I am Neuroscience PhD, a humanist, skeptic, feminist, avid reader, science enthusiast, woolly-liberal über-nerd, and, as of October 2015, father to the Lykketroll.

I moved from England to Norway in January 2012 and live in Lørenskog with my wife, the Lykketroll, and our two aging rescue cats, Socrates and Schrödinger. 

I am on paternity leave from the 4th of July to the 18th of November. 

The job I am on leave from is as an  Associate Professor and Head of Studies at the Oslo and Akershus University College of Applied Sciences. My background is in child neurodevelopment (my PhD looked into the relationship between fatty acids like omega-3 and cognitive development in young children) but I now work on a hodge-podge of things roughly within the field of Universal Design of ICT 50% of the time, the other 50% of my time I am Head of the 'General' Studies (Allmenn in Norwegian) Unit, which is comprised of around 24 academics within a range of fields, including mathematics, physics, Norwegian, and technology and leadership.

In between working and doing the usual dad things,  I like hiking and running in the beautiful Norwegian outdoors, cooking and playing video games. 

If I believed in souls I would say that mine was born in Norway. 

I plan to sleep when I'm dead.

A quick update on my new life in Norway

I guess it’s time to join that less than exclusive club of those with a blog and write those ever-optimistic words ‘I know I haven’t updated my blog for a while, but…’ In my defence, however, not much more could have happened to me since I last wrote something back in September 2011: after nine great years as a student at Aston University, and 4 years in our poky flat in Banbury, I now live and work in Norway!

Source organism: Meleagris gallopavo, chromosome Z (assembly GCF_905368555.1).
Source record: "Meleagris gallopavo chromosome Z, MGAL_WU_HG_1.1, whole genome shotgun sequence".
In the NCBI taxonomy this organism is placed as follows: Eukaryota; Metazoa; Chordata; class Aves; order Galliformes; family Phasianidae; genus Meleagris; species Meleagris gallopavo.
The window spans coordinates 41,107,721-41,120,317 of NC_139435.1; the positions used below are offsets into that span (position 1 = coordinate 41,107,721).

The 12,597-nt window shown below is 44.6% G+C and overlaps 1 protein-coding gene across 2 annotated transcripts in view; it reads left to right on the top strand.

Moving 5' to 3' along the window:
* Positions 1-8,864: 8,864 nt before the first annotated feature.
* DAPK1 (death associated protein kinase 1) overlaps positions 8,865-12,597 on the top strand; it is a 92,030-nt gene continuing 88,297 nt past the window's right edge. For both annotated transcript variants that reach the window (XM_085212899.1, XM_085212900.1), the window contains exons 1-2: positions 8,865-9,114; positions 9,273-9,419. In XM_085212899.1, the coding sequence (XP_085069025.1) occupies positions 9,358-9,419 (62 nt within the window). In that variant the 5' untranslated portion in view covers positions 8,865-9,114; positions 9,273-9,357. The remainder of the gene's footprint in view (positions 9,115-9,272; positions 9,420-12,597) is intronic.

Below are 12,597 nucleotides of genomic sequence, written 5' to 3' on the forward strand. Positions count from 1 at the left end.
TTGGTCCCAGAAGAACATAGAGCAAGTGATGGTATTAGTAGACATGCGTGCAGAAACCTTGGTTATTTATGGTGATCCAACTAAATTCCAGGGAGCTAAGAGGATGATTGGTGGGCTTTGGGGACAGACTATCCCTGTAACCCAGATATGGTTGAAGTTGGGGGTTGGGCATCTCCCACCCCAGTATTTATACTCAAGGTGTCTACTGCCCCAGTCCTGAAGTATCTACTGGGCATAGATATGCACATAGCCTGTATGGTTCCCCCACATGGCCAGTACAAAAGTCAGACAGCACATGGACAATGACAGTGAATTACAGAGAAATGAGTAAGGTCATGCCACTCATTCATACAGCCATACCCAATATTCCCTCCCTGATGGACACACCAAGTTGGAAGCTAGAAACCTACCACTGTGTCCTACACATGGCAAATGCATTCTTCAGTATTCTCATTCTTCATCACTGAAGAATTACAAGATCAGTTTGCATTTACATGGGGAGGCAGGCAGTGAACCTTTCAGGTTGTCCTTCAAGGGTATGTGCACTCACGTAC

Between September and January I was working both my postdoc at Aston, teaching English for Academic Purposes (EAP) part-time at the Høgskolen I Oslo og Akershus (HiOA) , had a one-day-a-week Researchers in Residence (RinR)  teaching placement at the Worcester College of Technology, and was still doing odd bits and bobs like school visits as a STEM Ambassador; but more on each of these later. (The irony of the unbridled optimism of those words in a blog update five months after the last is not lost on me, trust me). Having all these jobs meant that every second week I was in Birmingham for two days, Oslo for the next two and then back in the UK to be in Worcester for the Friday. I am in no doubt that that was the most stressful period in my short, and all told, undeservedly comfortable, existence this far. At least that’s my excuse for a reason not to write much, anyway.

The move to Norway had been planned for months, but felt like it came so quickly. On January 11th I left our flat behind to the vagaries of renting tenants and flew myself and our two cats, Schrödinger and Socrates, to finally join my wife, who made the move 4 months ago, and set up our new lives in Lørenskog . Two weeks to the day after the move, I now have a Norwegian ID number, bank account, phone number, library card and soon driver's licence too (just a dentist and optician to go!). I now also have a more concrete time table for my EAP and mentoring duties at HiOA and a better idea for what is in the pipeline, at least for the next few months. With all that out of the way, and with the dust (or maybe snow) finally settling, I now feel settled enough to start up extra-curricular time-vampire activities like blogging again.

I started Scicommbobulate largely to write about science-related things, but my intention is now for it to be about more general things, including my humanist activities, life in Norway and EAP teaching, which is the profession that’s paying the bills for the time being. Other random additions like the occasional book/film review will also crop up, I imagine. It’s probably the best way for those people remotely interested in any of these aspects of my life to keep abreast of things, and serves as a necessary outlet for all my half-interesting brain farts.